V. The Burthen of Nineveh
Seeping in red twilight out of the Gulf Stream fog, throbbing brassthroat that howls through the stiff-fingered streets, prying open glazed eyes of skyscrapers, splashing red lead on the girder ed thighs of the five bridges, teasing caterwauling tug boats into heat under the toppling smoketrees of the harbor.
Spring puckering our mouths, spring giving us gooseflesh grows gigantic out of the droning of sirens, crashes with enormous scaring din through the halted traffic, between attentive frozen tiptoe blocks.
MR. DENSCH with the collar of his woolly ulster up round his ears and a big English cap pulled down far over his eyes, walked nervously back and forth on the damp boat deck of the Volendam. He looked out through a drizzly rain at the gray wharf houses and the waterfront buildings etched against a sky of inconceivable bitterness. A ruined man, a ruined man, he kept whispering to himself. At last the ship's whistle boomed out for the third time. Mr. Densch, his fingers in his ears, stood screened by a lifeboat watching the rift of dirty water between the ship's side and the wharf widen, widen. The deck trembled under his feet as the screws bit into the current. Gray like a photograph the buildings of Manhattan began sliding by. Below decks the band was playing O Titin-e Titin-e. Red ferryboats, carferries, tugs, sandscows, lumberschooners, tramp steamers drifted between him and the steaming towering city that gathered itself into a pyramid and began to sink mistily into the browngreen water of the bay.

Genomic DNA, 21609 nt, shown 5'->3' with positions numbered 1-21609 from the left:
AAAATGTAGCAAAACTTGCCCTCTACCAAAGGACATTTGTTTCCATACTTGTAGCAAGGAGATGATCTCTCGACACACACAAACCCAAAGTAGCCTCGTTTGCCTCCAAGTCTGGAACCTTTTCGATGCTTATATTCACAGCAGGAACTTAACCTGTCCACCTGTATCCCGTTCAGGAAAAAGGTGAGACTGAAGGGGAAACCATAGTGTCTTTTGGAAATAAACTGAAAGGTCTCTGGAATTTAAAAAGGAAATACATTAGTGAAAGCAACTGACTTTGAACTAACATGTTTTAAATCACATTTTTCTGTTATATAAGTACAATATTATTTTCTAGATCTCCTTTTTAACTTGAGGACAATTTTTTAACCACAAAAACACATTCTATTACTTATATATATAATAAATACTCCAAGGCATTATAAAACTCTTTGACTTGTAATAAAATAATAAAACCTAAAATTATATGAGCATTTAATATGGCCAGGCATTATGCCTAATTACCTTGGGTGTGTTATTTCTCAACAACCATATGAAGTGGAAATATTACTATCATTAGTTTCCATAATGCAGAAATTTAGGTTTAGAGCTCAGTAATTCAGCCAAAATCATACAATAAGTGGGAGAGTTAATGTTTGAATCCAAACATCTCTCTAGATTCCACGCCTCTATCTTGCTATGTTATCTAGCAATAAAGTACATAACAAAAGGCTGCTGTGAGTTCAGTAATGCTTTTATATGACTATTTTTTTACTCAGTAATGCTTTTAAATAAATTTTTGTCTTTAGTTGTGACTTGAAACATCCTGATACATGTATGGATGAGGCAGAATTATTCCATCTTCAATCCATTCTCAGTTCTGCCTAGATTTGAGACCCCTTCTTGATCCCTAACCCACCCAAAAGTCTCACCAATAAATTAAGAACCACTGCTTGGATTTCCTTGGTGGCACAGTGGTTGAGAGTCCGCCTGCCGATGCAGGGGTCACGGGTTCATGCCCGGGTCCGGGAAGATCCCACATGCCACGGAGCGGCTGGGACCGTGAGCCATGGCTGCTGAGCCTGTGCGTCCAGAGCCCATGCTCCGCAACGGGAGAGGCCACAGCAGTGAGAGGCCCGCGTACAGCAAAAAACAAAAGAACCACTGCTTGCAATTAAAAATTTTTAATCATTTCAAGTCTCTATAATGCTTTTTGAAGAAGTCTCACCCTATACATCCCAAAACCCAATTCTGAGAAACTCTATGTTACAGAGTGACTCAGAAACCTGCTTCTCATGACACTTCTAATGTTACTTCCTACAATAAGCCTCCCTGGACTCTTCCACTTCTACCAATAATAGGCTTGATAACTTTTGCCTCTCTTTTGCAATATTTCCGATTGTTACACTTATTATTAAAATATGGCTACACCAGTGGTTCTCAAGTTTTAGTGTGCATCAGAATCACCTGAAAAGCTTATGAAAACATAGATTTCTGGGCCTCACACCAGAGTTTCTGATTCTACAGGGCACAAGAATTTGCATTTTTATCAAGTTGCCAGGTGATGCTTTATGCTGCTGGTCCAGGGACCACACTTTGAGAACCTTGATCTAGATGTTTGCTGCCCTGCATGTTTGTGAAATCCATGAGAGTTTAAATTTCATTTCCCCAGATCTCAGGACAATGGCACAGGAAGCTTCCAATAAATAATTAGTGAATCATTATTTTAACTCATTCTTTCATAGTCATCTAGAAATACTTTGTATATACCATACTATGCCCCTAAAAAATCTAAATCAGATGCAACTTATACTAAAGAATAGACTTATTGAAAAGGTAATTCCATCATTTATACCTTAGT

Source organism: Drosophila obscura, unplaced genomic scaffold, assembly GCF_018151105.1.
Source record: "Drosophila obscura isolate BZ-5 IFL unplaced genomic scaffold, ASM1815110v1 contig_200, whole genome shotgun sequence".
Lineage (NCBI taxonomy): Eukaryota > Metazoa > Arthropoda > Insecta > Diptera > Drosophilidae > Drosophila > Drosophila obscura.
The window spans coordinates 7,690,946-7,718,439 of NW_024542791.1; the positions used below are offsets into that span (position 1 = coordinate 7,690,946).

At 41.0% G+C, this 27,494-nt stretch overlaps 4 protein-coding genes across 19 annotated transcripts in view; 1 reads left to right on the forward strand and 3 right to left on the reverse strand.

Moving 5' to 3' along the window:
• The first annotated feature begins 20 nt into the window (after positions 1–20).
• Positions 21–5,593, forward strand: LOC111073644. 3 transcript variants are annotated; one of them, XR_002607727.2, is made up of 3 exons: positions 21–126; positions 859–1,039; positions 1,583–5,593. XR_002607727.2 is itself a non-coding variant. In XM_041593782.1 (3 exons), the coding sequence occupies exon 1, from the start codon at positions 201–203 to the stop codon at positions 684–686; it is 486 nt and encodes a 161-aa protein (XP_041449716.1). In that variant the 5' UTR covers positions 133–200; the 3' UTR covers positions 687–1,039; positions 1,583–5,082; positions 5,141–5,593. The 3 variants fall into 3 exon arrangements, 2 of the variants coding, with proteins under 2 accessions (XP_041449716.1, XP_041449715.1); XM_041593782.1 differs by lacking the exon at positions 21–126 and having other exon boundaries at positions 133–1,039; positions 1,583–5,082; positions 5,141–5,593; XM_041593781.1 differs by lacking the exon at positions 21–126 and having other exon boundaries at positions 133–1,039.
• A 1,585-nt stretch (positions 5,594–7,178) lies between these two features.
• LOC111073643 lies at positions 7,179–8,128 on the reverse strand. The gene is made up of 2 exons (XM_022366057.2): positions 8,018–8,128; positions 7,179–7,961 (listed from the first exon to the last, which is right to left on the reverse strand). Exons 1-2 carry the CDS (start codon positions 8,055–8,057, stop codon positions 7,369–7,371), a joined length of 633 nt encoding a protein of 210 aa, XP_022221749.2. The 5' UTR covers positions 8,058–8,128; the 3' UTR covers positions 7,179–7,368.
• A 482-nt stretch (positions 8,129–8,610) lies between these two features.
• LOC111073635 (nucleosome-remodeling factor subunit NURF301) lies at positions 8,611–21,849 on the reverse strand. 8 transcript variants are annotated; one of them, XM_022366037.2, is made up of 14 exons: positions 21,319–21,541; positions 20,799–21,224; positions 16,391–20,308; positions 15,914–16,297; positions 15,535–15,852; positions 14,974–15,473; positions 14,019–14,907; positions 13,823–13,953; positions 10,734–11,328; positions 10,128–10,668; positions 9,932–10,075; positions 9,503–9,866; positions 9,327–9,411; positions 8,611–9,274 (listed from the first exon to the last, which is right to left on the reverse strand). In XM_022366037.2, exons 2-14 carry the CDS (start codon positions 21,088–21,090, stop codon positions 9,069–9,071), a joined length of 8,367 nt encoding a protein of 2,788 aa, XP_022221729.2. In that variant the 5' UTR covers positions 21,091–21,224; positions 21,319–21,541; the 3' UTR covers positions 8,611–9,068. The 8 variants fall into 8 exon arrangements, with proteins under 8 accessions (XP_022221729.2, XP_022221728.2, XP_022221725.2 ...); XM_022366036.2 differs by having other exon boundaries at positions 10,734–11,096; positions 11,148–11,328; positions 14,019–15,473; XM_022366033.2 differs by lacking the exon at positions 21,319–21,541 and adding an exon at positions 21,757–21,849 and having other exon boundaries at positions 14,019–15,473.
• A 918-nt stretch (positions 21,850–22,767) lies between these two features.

Mr. Densch went below to his stateroom. Mrs. Densch in a cloche hat hung with a yellow veil was crying quietly with her head on a basket of fruit. "Dont Serena," he said huskily. "Dont. . . . We like Marienbad. . . . We need a